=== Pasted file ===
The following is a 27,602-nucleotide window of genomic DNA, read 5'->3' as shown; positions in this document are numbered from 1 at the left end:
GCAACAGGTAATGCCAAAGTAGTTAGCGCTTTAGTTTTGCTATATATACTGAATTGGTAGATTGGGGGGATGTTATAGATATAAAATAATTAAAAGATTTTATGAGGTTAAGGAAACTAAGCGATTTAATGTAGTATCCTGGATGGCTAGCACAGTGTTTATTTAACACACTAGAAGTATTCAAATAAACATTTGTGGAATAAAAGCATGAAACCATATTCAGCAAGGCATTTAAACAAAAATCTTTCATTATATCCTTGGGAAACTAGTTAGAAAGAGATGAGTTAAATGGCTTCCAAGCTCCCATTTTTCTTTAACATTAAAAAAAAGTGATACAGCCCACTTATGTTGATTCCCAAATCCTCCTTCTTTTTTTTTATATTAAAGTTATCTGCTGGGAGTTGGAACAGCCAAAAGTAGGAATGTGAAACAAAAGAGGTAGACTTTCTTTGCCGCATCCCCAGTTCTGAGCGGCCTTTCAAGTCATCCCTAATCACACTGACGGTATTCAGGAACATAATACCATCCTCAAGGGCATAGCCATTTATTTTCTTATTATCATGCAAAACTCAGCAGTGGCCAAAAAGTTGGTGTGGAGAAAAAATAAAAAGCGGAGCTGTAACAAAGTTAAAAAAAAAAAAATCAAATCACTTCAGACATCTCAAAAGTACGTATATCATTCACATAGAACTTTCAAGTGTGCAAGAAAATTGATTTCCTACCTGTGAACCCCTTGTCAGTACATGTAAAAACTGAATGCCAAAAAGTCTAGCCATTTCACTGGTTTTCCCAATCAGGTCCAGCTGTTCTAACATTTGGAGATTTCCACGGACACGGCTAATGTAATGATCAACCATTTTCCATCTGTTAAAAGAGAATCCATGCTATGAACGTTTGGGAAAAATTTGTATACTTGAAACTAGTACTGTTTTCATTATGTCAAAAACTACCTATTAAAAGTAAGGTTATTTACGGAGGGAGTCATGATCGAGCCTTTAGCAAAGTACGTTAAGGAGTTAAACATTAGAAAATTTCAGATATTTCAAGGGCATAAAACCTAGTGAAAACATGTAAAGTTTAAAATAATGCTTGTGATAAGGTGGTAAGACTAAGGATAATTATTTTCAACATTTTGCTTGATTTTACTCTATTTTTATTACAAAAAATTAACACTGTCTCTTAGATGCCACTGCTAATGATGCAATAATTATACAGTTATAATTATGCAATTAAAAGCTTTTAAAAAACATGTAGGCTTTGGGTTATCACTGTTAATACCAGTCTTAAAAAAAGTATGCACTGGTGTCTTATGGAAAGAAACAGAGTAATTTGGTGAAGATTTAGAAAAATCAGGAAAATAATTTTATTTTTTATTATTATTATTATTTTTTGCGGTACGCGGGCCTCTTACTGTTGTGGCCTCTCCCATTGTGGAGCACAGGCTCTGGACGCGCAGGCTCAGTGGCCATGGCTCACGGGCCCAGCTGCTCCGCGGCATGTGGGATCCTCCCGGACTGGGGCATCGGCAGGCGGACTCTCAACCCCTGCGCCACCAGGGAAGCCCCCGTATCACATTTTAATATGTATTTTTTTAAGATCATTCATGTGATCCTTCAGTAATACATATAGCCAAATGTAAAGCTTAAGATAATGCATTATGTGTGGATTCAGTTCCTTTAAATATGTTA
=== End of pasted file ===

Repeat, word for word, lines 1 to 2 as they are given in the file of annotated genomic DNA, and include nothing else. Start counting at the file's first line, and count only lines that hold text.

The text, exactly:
The following is a 27,602-nucleotide window of genomic DNA, read 5'->3' as shown; positions in this document are numbered from 1 at the left end:
GCAACAGGTAATGCCAAAGTAGTTAGCGCTTTAGTTTTGCTATATATACTGAATTGGTAGATTGGGGGGATGTTATAGATATAAAATAATTAAAAGATTTTATGAGGTTAAGGAAACTAAGCGATTTAATGTAGTATCCTGGATGGCTAGCACAGTGTTTATTTAACACACTAGAAGTATTCAAATAAACATTTGTGGAATAAAAGCATGAAACCATATTCAGCAAGGCATTTAAACAAAAATCTTTCATTATATCCTTGGGAAACTAGTTAGAAAGAGATGAGTTAAATGGCTTCCAAGCTCCCATTTTTCTTTAACATTAAAAAAAAGTGATACAGCCCACTTATGTTGATTCCCAAATCCTCCTTCTTTTTTTTTATATTAAAGTTATCTGCTGGGAGTTGGAACAGCCAAAAGTAGGAATGTGAAACAAAAGAGGTAGACTTTCTTTGCCGCATCCCCAGTTCTGAGCGGCCTTTCAAGTCATCCCTAATCACACTGACGGTATTCAGGAACATAATACCATCCTCAAGGGCATAGCCATTTATTTTCTTATTATCATGCAAAACTCAGCAGTGGCCAAAAAGTTGGTGTGGAGAAAAAATAAAAAGCGGAGCTGTAACAAAGTTAAAAAAAAAAAAATCAAATCACTTCAGACATCTCAAAAGTACGTATATCATTCACATAGAACTTTCAAGTGTGCAAGAAAATTGATTTCCTACCTGTGAACCCCTTGTCAGTACATGTAAAAACTGAATGCCAAAAAGTCTAGCCATTTCACTGGTTTTCCCAATCAGGTCCAGCTGTTCTAACATTTGGAGATTTCCACGGACACGGCTAATGTAATGATCAACCATTTTCCATCTGTTAAAAGAGAATCCATGCTATGAACGTTTGGGAAAAATTTGTATACTTGAAACTAGTACTGTTTTCATTATGTCAAAAACTACCTATTAAAAGTAAGGTTATTTACGGAGGGAGTCATGATCGAGCCTTTAGCAAAGTACGTTAAGGAGTTAAACATTAGAAAATTTCAGATATTTCAAGGGCATAAAACCTAGTGAAAACATGTAAAGTTTAAAATAATGCTTGTGATAAGGTGGTAAGACTAAGGATAATTATTTTCAACATTTTGCTTGATTTTACTCTATTTTTATTACAAAAAATTAACACTGTCTCTTAGATGCCACTGCTAATGATGCAATAATTATACAGTTATAATTATGCAATTAAAAGCTTTTAAAAAACATGTAGGCTTTGGGTTATCACTGTTAATACCAGTCTTAAAAAAAGTATGCACTGGTGTCTTATGGAAAGAAACAGAGTAATTTGGTGAAGATTTAGAAAAATCAGGAAAATAATTTTATTTTTTATTATTATTATTATTTTTTGCGGTACGCGGGCCTCTTACTGTTGTGGCCTCTCCCATTGTGGAGCACAGGCTCTGGACGCGCAGGCTCAGTGGCCATGGCTCACGGGCCCAGCTGCTCCGCGGCATGTGGGATCCTCCCGGACTGGGGCATCGGCAGGCGGACTCTCAACCCCTGCGCCACCAGGGAAGCCCCCGTATCACATTTTAATATGTATTTTTTTAAGATCATTCATGTGATCCTTCAGTAATACATATAGCCAAATGTAAAGCTTAAGATAATGCATTATGTGTGGATTCAGTTCCTTTAAATATGTTA